Obviously, we small business owners don’t all have $5,000,000 budgets for a contest. However, like Pepsi and Old Spice, we can work with what we have. Are you a nonprofit working to raise funds for a specific cause? Give away tee shirts and other swag to the donor who raises the most funds via your FirstGiving account. Do you install flooring? Give your customer who tags you the most in their Facebook posts a free room of flooring or a few free feet. (Say that five times fast!) You can have customers create videos about your product and offer a free massage, handmade necklace, waive a registration fee for an event, or something else small, depending on your business and product line.

A good social media marketing plan involves a little creativity and up to an hour a day of execution.


Elizabeth K. Barone is a web designer, writer, social media marketing consultant, and blogger. She is just a little addicted to the internet, and loves to read, eat sushi, play video games, and listen to metal in her spare time.


Is social media the right word?

August 3, 2010

Gary Vaynerchuk recently said that “the worst thing that ever happened to social media is the word ‘media’.” He made an excellent point, in that social media is being seen as something to measure because of the word “media”; clients ask me all of the time how they can measure ROI and how they can get more fans/followers/readers/etc.

However, the term social media is a new incarnation of an older term, social networking, and to change the term now would not only confuse people, but would also take a couple of years to catch on. It’s not like the President can jump on TV and say, “We are now going to call social media ‘social customer service’, so please can we have that added to the next edition of Webster?”

I think that people need to change their perception of social media. Like Gary said, you cannot measure social relationships, good customer service, or kindness, and those are the things that we are encouraging our customers to use in their social media. I think that people need to understand that SOCIAL is the keyword in social media, and not MEDIA.

What do you think? Do you think that the term social media needs to be revamped? Leave a comment with your thoughts!


Elizabeth K. Barone is a web designer and social media marketing consultant for OSC. She likes cookie dough ice cream, reading, writing, and brand new office supplies.


Note to Nonprofits: Don’t Fear Social Media!

June 22, 2010

If I had only five minutes to address a group of small business owners and nonprofits regarding their overall marketing strategies, I would use that time to warn them about the dangers of NOT using social media as part of their marketing mix! Time and time again, over the past year, I have heard the following concerns from trepidatious clients, “We’re afraid….. We’re worried that someone might post content that’s negative or harmful; We don’t want to engage in media that we can’t control!”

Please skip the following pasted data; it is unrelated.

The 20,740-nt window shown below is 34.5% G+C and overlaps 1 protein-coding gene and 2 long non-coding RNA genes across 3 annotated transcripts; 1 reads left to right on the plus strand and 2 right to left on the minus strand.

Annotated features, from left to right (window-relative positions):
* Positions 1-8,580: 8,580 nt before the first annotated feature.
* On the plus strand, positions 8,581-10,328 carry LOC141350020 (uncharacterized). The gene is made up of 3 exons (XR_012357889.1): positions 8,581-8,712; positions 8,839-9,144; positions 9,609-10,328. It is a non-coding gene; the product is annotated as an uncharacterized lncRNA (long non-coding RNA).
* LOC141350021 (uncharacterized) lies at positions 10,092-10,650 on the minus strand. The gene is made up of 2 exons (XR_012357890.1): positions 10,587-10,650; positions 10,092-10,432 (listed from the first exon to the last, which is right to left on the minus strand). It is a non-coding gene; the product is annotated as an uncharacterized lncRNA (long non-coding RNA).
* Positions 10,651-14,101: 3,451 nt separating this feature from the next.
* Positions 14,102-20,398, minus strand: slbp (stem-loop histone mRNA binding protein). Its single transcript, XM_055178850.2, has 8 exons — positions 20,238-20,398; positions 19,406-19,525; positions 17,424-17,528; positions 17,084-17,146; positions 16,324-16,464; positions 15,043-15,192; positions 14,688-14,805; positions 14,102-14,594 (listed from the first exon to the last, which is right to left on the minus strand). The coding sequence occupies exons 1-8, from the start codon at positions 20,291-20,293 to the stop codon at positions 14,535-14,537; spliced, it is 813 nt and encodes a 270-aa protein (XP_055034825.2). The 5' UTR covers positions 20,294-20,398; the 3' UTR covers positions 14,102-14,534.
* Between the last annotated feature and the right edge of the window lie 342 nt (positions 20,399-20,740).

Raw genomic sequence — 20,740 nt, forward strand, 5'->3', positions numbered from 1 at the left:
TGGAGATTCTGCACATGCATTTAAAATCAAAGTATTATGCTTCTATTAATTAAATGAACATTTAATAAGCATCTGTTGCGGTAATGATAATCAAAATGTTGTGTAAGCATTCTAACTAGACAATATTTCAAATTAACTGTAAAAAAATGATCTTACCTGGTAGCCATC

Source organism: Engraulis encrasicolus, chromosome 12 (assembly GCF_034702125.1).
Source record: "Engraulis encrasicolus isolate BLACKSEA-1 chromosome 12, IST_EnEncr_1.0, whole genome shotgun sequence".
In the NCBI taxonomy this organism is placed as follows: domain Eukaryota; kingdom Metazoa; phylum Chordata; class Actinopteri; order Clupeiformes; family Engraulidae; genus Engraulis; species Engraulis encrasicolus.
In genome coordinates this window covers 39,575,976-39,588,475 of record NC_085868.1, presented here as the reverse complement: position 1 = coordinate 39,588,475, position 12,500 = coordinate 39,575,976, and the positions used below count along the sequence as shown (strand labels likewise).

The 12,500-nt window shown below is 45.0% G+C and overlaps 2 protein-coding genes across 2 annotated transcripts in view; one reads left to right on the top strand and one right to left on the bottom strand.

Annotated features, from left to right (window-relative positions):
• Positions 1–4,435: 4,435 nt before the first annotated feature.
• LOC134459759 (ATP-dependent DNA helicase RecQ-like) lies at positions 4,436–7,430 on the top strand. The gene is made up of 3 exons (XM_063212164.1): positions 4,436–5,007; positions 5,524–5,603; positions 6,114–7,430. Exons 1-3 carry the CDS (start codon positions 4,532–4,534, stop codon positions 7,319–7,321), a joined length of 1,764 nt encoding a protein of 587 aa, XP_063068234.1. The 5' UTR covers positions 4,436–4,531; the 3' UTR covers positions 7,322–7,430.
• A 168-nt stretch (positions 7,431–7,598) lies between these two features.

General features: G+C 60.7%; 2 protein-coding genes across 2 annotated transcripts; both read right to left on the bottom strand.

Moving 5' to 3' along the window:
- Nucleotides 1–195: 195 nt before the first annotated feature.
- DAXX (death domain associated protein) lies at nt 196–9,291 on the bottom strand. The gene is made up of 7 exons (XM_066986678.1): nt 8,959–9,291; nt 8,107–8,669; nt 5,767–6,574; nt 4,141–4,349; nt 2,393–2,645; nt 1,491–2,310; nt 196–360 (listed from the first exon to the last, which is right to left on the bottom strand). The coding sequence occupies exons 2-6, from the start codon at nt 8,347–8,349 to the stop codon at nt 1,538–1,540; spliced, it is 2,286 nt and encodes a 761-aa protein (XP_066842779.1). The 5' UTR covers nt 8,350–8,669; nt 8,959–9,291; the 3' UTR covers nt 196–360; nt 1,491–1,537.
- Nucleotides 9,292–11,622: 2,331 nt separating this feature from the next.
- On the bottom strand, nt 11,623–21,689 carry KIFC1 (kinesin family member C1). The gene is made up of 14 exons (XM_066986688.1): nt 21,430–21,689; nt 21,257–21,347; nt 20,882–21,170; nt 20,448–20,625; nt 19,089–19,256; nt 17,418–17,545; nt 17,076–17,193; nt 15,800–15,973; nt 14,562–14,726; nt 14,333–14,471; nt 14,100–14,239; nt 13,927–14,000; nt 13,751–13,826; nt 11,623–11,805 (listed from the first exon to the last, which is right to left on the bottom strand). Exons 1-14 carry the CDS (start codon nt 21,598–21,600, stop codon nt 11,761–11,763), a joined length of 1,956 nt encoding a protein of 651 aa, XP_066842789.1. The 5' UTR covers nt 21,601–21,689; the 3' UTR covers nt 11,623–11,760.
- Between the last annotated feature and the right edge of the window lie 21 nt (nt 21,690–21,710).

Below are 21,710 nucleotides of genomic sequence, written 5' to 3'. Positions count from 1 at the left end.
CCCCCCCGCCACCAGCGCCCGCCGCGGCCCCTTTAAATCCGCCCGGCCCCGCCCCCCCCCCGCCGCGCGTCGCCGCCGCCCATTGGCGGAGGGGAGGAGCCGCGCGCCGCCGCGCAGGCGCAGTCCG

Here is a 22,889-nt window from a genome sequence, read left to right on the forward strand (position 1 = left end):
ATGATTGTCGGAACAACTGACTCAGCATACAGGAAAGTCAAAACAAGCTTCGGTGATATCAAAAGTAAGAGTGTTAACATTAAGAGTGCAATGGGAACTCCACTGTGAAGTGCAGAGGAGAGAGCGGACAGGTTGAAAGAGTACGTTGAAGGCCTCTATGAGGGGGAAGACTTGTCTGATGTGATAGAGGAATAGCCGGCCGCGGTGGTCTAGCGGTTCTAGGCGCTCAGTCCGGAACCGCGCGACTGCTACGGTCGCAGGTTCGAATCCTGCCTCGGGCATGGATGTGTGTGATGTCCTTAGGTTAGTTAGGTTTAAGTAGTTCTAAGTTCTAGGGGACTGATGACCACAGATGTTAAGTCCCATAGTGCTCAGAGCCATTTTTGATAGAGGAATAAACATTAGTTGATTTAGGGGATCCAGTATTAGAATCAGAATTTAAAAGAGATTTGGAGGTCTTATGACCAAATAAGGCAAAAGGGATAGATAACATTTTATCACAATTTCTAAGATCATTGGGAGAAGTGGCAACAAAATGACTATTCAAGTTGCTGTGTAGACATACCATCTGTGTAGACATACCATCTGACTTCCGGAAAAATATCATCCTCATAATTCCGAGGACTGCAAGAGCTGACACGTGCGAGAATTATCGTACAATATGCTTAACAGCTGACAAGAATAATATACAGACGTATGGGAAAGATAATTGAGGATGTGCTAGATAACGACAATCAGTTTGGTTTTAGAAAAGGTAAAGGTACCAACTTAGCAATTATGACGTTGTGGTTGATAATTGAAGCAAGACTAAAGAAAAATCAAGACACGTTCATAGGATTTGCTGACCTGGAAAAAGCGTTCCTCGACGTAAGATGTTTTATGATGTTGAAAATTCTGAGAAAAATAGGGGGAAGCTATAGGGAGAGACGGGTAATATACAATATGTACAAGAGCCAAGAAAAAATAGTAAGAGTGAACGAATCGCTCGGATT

If you’re afraid of what people might say about your company/organization on your social media site, then your problem is two-fold; first, depending upon how real that threat is in your particular situation, you already have a public relations or customer service problem that desperately needs attention (and social media is a powerful tool that can actually help you in this arena); and second, the real truth is that if someone wants to use social media to complain about, or slander, your product/company/image – they’re probably already doing it on their own, their friend’s, your competition’s, and/or any number of other social media venues that you’re not even aware of! The worst possible mistake that you, as a business owner or nonprofit leader, can make is to have no official social media presence of your own to promote a positive image of your business/organization, or to not weigh in on, or respond to, conversations about your product that are already going on around you!

The reality is that social media, whether we like it or not (and I personally LOVE it as a marketing tool) is here to stay. In fact, the lastest electronic media research reports that social media networking has replaced email as the third most popular activity conducted “online” (only behind doing a “google” search and downloading or using online software). Not since the advent of the internet itself has something so immediately and completely transformed the way we market and/or communicate about our “products” to the world. In this new digital age where interaction and conversation have become the driving force behind successful brand strategy and product marketing campaigns, the danger lies not in engaging in the conversation, but in turning your back on it and the millions of potential customers, supporters, volunteers, and/or donors who can be found there!